You can’t get your hand around it.” “No-one’s going to buy that.” Not our words, but rather those of Steve Jobs. He was referring to Android phones with big screens – rivals to the iPhone 4 way back in 2010 – but times have changed. Apple has now done the unthinkable: not only has it released the iPhone 6, but also the king-sized iPhone 6 Plus. Shockingly, Apple has made a phablet.
The iPhone 6 Plus sports the same newly curvaceous design as its smaller sibling, but with one major difference: its beefed-up body frames a substantial 5.5in, Full HD display. At only 7.3mm thick, however, the slender, curved profile fits surprisingly well in the hand. The extra girth does bump the weight up a tad, but this is by no means a heavy phone. At 172g, the iPhone 6 Plus is only 43g more than the iPhone 6, so it won’t be the weight that will cause problems for your pocket – it’s the size. In practice, the iPhone 6 Plus often feels more like a miniature iPad than an iPhone.
Hold it in landscape orientation and, for the first time on an iPhone, the iOS homescreen spins around into a landscape view. And while it’s impossible to reach every corner of the display with one hand, the iPhone 6 Plus shares the iPhone 6’s “Reachability” function: a quick double-tap of the home button slides the upper half of the screen downwards to bring icons, buttons and address bars within reach.
As you’d expect, the iPhone 6 Plus’ Full HD display is the centre of attention. It does lag a little behind its smaller sibling in terms of its technical performance, but it isn’t far off. We measured a maximum brightness of 493cd/m2 and a contrast ratio of 1,293:1, and the colour accuracy is excellent, too. To the naked eye, the iPhone 6 Plus’ display is superb; moreover, we noted none of the backlight inconsistency that afflicted our sample of the iPhone 6.
In terms of power, there’s scant difference between the two iPhones. As the same 1.4GHz Apple A8 chip is the driving force in both handsets, it came as little surprise to see a near-identical set of scores in the SunSpider, Geekbench and Peacekeeper benchmarks. What’s really impressive, though, is that despite pushing more than twice the number of pixels, the iPhone 6 Plus pulled slightly in front in the GFXBench T-Rex HD test: it turned in an average frame rate of 53fps.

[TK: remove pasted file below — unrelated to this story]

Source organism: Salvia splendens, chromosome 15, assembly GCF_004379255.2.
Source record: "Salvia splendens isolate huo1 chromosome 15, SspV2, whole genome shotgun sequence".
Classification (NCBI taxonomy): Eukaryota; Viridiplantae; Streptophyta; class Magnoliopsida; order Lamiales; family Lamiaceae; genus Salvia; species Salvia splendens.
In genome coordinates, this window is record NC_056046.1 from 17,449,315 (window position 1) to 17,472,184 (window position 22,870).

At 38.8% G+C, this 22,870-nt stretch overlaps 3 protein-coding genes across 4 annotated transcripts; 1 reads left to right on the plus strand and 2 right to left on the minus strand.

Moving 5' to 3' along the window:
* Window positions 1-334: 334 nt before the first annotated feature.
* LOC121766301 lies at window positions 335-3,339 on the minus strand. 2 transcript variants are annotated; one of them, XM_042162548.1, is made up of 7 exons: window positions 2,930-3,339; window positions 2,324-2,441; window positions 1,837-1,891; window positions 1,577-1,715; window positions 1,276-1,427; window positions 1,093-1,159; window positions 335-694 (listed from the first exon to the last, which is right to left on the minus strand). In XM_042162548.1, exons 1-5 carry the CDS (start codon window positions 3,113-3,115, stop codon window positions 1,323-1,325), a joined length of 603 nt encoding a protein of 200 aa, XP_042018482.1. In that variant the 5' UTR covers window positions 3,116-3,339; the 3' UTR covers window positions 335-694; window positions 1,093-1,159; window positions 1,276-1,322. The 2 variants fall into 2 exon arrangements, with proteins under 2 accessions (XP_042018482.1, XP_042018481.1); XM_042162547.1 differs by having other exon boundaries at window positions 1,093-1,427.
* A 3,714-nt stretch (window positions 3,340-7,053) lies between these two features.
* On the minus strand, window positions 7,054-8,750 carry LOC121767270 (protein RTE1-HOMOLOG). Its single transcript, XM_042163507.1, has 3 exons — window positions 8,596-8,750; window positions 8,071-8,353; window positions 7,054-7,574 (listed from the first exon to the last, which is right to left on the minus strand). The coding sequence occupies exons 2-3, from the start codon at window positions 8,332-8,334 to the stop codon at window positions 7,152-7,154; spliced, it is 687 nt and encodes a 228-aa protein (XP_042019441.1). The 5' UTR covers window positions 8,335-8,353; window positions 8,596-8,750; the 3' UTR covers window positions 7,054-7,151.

One area where the iPhone 6 Plus beats the iPhone 6 is battery life. In GFXBench, it achieved a projected runtime of 3hrs 26mins; in our 3G audio-streaming test it used 2.1% of its battery per hour; and 720p video playback sapped only 4.9% per hour.
In terms of features, there’s little to separate the two new iPhones. We’re pleased to see that 802.11ac has finally made the cut; Bluetooth 4 is now accompanied by NFC; and, of course, there’s the now familiar Touch ID sensor embedded in the home button.
Fittingly, Apple has also equipped the iPhone 6 Plus with the same superb pair of snappers found on the iPhone 6. The Plus does trump its stablemate in one key area, though: its larger body has given Apple room to squeeze in optical image stabilisation.
Call quality is identical to that of the iPhone 6, which is to say it’s crisp, clear and full-bodied. However, the iPhone 6 Plus houses a larger, louder speaker than that of its sibling.
Thus far, we haven’t been universally won over by giant-sized smartphones, but the 6 Plus makes a great halfway house between a smaller-screened iOS device and the iPad mini. But even if you’re a firm believer in the “bigger is better” mantra, there remains one major hurdle to overcome: the price.
This is the most luxurious, high-performance phablet that money can currently buy, but just as with the iPhone 6, Apple is demanding a daunting premium. With competent alternatives available for substantially less, we’d think long and hard about spending this much on any handset.
Apple’s 5.5in giant isn’t for everyone, but for some the iPhone 6 Plus may be the perfect midpoint between an iPad and iPhone. Read the review.
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